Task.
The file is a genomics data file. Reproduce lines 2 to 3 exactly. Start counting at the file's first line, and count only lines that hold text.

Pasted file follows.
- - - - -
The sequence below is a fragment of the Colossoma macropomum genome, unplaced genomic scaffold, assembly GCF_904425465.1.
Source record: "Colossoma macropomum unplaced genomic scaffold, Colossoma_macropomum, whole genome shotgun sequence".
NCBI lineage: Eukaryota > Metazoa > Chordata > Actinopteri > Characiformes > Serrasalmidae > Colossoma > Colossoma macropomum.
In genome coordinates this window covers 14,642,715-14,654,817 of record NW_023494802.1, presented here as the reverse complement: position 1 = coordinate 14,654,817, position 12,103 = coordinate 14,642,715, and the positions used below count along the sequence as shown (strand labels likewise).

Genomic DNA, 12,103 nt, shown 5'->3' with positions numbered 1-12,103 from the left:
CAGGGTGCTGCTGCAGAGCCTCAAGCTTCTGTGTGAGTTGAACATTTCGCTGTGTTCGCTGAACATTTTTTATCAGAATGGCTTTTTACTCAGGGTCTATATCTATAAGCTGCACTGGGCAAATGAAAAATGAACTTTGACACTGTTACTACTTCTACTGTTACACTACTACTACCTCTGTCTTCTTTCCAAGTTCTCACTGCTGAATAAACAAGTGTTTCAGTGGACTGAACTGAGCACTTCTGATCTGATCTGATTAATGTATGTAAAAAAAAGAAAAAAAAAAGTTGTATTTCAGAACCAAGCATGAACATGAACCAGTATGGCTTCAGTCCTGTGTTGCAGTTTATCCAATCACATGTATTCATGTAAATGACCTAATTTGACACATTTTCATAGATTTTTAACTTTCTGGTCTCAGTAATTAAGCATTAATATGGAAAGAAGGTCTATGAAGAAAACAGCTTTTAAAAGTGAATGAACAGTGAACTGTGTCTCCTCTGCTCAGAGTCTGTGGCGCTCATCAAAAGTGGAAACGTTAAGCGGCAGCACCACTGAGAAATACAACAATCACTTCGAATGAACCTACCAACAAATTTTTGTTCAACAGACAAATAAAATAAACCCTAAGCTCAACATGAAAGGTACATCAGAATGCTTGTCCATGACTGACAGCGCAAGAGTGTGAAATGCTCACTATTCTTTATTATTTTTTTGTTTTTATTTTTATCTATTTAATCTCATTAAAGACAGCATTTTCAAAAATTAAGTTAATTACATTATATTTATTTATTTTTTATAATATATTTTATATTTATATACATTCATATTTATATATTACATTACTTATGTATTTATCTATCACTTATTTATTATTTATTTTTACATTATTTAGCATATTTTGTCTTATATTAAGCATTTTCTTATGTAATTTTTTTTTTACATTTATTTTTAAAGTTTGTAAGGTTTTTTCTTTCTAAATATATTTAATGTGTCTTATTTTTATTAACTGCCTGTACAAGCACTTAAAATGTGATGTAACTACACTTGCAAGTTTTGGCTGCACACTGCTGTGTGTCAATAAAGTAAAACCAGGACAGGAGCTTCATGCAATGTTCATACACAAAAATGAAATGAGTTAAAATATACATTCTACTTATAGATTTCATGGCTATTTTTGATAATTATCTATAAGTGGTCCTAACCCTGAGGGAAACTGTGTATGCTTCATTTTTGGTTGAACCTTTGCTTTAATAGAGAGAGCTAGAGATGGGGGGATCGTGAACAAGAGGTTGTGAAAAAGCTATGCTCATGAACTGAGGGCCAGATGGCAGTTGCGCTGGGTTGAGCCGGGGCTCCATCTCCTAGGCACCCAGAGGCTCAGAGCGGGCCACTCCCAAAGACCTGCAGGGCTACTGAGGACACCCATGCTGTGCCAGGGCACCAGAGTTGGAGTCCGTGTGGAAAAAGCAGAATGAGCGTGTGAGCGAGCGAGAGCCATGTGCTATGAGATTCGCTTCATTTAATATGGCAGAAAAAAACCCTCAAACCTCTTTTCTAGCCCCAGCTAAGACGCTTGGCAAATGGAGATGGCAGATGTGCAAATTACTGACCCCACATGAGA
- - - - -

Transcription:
Source record: "Colossoma macropomum unplaced genomic scaffold, Colossoma_macropomum, whole genome shotgun sequence".
NCBI lineage: Eukaryota > Metazoa > Chordata > Actinopteri > Characiformes > Serrasalmidae > Colossoma > Colossoma macropomum.